A former child soldier told the International Criminal Court on Friday that she was repeatedly raped by commanders in Thomas Lubanga’s militia.
The young woman said she was conscripted at the age of 13 and was sexually assaulted, yet never received treatment for her injuries and still suffers pain.
The unnamed witness, in her second day of testimony, also said she suffered effects from the drugs she took while in the militia.
The militia commanders encouraged fighters to take drugs before going to fight, purportedly to give them courage, and those who showed signs of fear were put at the frontline of the battlefield, she said.
Three weeks after her initial rape, she felt pain in her lower abdomen, she said. “Nobody can understand what I went through. My virginity was taken in a very cruel way and up to now I still have pain.”
The witness told the court that the militia commanders routinely had forced sex with female recruits, but male recruits and soldiers were never violated.
She rejected suggestions by Lubanga’s defense lawyer, Jean-Marie Biju-Duval, that she was an adult at the time she joined Lubanga’s militia in 2002, and that she had been a member of a rival militia since 1999.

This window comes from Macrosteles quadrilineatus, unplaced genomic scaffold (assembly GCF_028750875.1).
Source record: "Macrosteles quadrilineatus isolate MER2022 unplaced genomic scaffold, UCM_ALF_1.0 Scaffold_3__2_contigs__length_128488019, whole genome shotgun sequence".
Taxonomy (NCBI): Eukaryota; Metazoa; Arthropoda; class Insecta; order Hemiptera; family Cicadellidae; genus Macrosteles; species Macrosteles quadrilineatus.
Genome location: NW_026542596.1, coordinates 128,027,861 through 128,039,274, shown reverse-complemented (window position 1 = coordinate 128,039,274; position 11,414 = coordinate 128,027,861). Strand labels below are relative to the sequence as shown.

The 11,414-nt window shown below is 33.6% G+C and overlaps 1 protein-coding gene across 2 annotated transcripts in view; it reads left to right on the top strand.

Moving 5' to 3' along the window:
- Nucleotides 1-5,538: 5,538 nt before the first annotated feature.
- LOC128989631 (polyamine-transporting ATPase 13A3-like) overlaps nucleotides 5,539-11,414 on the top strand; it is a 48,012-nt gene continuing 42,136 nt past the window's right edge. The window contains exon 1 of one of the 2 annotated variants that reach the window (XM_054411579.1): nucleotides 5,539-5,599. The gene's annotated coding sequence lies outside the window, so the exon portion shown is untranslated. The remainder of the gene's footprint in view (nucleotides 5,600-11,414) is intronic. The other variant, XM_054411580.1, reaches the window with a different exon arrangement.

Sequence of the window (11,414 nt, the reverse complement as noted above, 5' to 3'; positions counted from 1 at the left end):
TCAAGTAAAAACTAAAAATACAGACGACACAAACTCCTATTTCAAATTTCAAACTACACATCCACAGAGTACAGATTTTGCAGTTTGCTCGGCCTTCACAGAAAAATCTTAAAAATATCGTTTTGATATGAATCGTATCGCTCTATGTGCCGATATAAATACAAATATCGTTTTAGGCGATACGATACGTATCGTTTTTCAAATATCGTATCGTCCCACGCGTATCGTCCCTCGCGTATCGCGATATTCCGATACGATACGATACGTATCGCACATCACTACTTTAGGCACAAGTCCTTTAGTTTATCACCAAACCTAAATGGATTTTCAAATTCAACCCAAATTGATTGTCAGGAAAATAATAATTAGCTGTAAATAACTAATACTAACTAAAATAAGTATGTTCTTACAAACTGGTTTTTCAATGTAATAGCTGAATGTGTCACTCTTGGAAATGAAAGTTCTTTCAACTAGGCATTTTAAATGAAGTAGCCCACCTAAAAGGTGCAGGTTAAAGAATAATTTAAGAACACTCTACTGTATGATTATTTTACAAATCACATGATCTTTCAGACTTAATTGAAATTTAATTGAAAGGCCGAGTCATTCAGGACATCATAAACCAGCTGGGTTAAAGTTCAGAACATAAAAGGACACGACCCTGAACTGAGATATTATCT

“I told you when I was enlisted in (the) UPC (Union of Congolese Patriots) I was 13 years-old. I don’t understand what counsel is saying to me,” she said.
Asked if she was still suffering the consequences of serving in the militia, she said: “I used to be a virgin before. But they took my virginity. I saw blood everywhere… (and now) I have no brother or sister. When I think about it, I feel like killing myself.”
Judge Adrian Fulford often referred to the witness’s frail physical condition, and at one point ordered an unscheduled break due to concerns for the witness’s “physical comfort.”
In response to questions from Hervé Diakiese, a lawyer for victims in the trial, the witness said that during her four weeks of training, she wore the same clothes that she wore when she was abducted.
“If you washed the clothes, you had to wear them wet and they would dry on our bodies,” she said.
The witness said she was shot in the leg during fighting and still feels pain. “I suffer pain in my feet and even in my bones I have acute pains.”
After running away from the militia, she was alone, she said.
“When I left the army, I didn’t have a home I could go to. I was a street child because I did not have a domicile; I didn’t have parents, a father, mother, brother, or sister. I remained a street child (until) some woman took pity on me and took me in with her.”